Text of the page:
A library for FIRST Robotics Competition robots that makes it easier to write and test your robot code.
Java Other
Latest commit dc1914a Jun 14, 2017 @rhauch rhauch committed on GitHub Merge pull request #112 from rothso/switchreactor-patch
Fix SwitchReactor's onUntriggeredSubmit
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strongback-tests Corrected checkTolerance and fixed initTable in SoftwarePIDController Feb 6, 2017
strongback-tools Issue 72: Corrected the data logging and decoding Mar 5, 2016
strongback Fix SwitchReactor's onUntriggeredSubmit Jun 14, 2017
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CONTRIBUTORS.txt Released 2017.2.0 Feb 11, 2017
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build-common.xml Issue 80 - Added library support for the navX-MXP Jan 3, 2017
build.properties Released 2017.2.0 Feb 11, 2017
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dependencies.xml Create Ant-based build system Oct 16, 2015
strongback.properties Create Ant-based build system Oct 16, 2015


MIT License Build Status User chat Developer chat Google Group Stack Overflow

Copyright Strongback Authors. Licensed under the MIT License.

Using Strongback

Our Using Strongback online book has all the information you need to download and start using Strongback on your FRC robot, and the library is available on our releases page. Our overview presentation is an alternative introduction that touches on all the major features.

If you have questions or want to get involved in the project, post to our online discussion forums.

What is Strongback?

Strongback is a new open source software library that makes your robot code lighter and stronger. You use it along with the WPILib library on your FIRST Robotics Competition robot's RoboRIO, but Strongback's APIs and functionality mean you need less code to do more. Plus, Strongback makes it easier for you to test your code without robot hardware and can record real-time data while you operate your robot for later post-processing.

  • Testable - Test more of your robot code on development machines without requiring any real robot hardware.
  • Simple API - Uses powerful language features of Java 8 to reduce and simplify code while retaining flexibility.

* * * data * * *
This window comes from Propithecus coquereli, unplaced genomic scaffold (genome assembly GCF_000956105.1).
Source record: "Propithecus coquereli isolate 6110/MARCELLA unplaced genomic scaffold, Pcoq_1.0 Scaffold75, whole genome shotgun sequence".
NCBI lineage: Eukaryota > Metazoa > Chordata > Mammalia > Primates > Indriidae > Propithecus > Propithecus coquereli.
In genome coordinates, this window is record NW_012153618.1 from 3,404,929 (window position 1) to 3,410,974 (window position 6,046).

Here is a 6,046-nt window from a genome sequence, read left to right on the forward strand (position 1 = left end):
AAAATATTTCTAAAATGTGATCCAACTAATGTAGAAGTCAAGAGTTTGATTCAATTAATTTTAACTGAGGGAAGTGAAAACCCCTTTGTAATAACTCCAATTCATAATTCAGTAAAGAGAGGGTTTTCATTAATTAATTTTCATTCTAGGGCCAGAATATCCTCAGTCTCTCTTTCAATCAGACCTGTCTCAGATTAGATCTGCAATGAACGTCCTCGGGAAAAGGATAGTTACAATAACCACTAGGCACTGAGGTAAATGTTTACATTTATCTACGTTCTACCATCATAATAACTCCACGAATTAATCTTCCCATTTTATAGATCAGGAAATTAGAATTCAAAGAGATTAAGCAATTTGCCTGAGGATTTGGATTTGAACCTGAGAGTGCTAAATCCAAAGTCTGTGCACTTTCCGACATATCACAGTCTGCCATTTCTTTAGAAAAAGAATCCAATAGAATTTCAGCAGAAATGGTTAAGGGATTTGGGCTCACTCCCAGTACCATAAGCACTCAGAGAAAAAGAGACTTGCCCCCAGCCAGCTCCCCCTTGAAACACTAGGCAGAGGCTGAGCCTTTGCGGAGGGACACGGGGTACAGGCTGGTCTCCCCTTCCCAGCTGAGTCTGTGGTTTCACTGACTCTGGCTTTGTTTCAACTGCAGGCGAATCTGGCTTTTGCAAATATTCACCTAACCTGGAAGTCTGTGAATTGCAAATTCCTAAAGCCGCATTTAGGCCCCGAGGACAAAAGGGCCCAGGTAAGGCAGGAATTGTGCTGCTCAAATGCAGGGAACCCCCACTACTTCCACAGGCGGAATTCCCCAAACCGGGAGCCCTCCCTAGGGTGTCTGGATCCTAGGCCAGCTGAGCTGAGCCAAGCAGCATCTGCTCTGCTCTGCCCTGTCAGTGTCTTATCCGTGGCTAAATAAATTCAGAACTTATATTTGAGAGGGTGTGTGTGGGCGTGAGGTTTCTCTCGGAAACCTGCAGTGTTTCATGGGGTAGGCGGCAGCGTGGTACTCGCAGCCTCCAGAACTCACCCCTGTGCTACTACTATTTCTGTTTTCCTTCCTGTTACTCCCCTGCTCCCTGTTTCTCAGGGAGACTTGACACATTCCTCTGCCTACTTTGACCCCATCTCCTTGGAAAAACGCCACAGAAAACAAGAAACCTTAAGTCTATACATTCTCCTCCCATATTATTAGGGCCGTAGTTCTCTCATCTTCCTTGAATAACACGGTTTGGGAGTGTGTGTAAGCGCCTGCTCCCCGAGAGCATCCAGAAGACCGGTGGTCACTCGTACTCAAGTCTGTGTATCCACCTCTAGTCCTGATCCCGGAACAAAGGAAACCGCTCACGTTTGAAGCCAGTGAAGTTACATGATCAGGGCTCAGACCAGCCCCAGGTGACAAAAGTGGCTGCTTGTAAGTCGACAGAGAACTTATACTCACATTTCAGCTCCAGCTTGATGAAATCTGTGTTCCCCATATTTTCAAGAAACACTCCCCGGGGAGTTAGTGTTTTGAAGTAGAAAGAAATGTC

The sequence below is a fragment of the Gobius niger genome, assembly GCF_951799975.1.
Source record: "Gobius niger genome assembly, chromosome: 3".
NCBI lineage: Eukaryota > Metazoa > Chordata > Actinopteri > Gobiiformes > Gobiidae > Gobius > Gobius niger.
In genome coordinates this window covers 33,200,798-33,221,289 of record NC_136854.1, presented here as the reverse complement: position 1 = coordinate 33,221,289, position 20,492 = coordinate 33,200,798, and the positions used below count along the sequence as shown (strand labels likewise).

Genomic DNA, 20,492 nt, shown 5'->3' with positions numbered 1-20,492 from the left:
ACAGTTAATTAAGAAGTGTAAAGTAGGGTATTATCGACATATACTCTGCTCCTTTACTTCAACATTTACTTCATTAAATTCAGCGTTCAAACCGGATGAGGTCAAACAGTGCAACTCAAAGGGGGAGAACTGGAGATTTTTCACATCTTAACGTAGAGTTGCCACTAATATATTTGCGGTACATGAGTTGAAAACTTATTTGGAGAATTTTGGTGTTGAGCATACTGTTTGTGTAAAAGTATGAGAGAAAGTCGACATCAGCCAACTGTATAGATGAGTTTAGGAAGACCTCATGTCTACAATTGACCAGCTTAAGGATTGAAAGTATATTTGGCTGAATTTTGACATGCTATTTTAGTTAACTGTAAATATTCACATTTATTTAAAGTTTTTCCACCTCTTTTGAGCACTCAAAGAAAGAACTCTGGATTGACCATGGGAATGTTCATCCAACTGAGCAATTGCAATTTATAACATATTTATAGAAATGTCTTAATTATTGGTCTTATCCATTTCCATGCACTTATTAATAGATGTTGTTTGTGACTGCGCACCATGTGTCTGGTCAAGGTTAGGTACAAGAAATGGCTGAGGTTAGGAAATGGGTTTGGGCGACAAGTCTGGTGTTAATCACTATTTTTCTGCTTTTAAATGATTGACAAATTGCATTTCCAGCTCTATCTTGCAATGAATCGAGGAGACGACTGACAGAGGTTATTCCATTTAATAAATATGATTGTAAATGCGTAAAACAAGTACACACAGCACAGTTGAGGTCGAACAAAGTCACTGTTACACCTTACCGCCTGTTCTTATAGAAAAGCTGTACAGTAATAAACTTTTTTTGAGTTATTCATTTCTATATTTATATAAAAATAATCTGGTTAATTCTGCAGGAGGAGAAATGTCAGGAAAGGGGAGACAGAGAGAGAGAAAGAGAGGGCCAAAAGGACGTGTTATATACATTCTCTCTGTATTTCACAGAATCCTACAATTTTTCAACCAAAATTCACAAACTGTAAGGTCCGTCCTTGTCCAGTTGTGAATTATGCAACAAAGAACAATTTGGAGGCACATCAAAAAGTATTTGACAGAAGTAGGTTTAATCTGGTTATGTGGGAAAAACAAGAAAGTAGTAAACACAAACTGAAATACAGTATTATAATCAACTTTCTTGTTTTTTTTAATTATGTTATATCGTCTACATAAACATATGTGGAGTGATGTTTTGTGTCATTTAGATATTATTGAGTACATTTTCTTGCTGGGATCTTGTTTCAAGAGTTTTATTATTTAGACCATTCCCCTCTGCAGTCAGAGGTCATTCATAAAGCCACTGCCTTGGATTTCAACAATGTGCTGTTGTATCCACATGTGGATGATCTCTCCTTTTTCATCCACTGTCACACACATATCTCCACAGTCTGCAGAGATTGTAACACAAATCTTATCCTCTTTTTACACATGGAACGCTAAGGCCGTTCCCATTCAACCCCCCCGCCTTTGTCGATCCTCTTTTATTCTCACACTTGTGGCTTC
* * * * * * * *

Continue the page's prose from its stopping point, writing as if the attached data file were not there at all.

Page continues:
• Hardware abstractions - Abstractions for common actuators, sensors, user controls, and other devices make it easy to use hardware implementations on the real robot and mock implementations for testing.
  • Execution framework - Run multiple functions on a fixed schedule on a separate thread. Very precise and accurate timing is suitable for control systems.
  • Command framework - An improved, simplified, and testable command framework that reliably executes commands on a very consistent schedule.
  • Data and event recorder - Record in real time the input and output signals from the RoboRIO, button presses, changes in command state, and other robot-specific events. Post-process the data off-robot (or in the future do it in real time).
  • Logging - Simple extendable framework to log messages at different levels.
  • Uses WPILib - Uses the WPILib classes underneath for safety and consistency.

Building locally

If you want to build Strongback locally, you will need to have installed JDK 1.8, Eclipse Mars (version 4.5.0 or later), Ant 1.10.0 or later, and Git 2.2.1 or later. Then, use Git to clone this repository (or your GitHub fork). Before importing into Eclipse, build the code and run the unit tests using Ant:

$ ant test

This will download the appropriate version of WPILib and install it into the libs directory, and then compile all the code and run the unit tests. Once this works, you know your environment is set up correctly, and you can proceed to import the projects into your Eclipse workspace and view or make changes to the library and/or tests using Eclipse. At any time, you can run Ant to compile, test, or create distribution files. For help with Ant, run ant help to see the available targets and their descriptions.

If you have any problems getting this far, please check our developers discussion forum to see if others are having similar problems. If you see no relevant discussion, post a question with the details about your platform, the versions of the tools, what you are trying to do, and what result you are getting.


To release a new version of Strongback:

  1. Change the strongback.properties file to reference the correct version number, and commit that to the repository.
  2. Build the distribution by running ant release and verifying it completed correctly.
  3. Go to the Strongback releases page and draft a new release, filling in the correct release candidate version number as the tag (e.g., v2017.1.0.RC1 for "release candidate 1") and giving an appropriate release title (e.g., 2017.1.0.RC1) and description, and uploading the ZIP and compressed TAR file in the build directory. Then check "This is a pre-release" and press "Publish Release".
  4. Notify the developer forum so that other community members can test the release candidate by downloading and unpacking the pre-release distribution into their local home directory, using it in one or more robot codebases, and verifying the robots behave as expected. Each community member that tests it locally should respond to your forum post with their results.
  5. If the pre-release distribution has problems that need to be fixed, they should be reported, fixed, and merged into the correct branch, and then go to Step 3 using a new pre-release tag (e.g., v2017.1.0.RC2) and title (e.g., 2017.1.0.RC2).
  6. When enough community members have verified the pre-release distribution is acceptable, go to the Strongback releases page and create a new release with the same tag as the pre-release, but with the appropriate release tag (e.g., v2017.1.0), title (e.g., 2017.1.0) and description. Do not check "This is a pre-release" and press "Publish Release".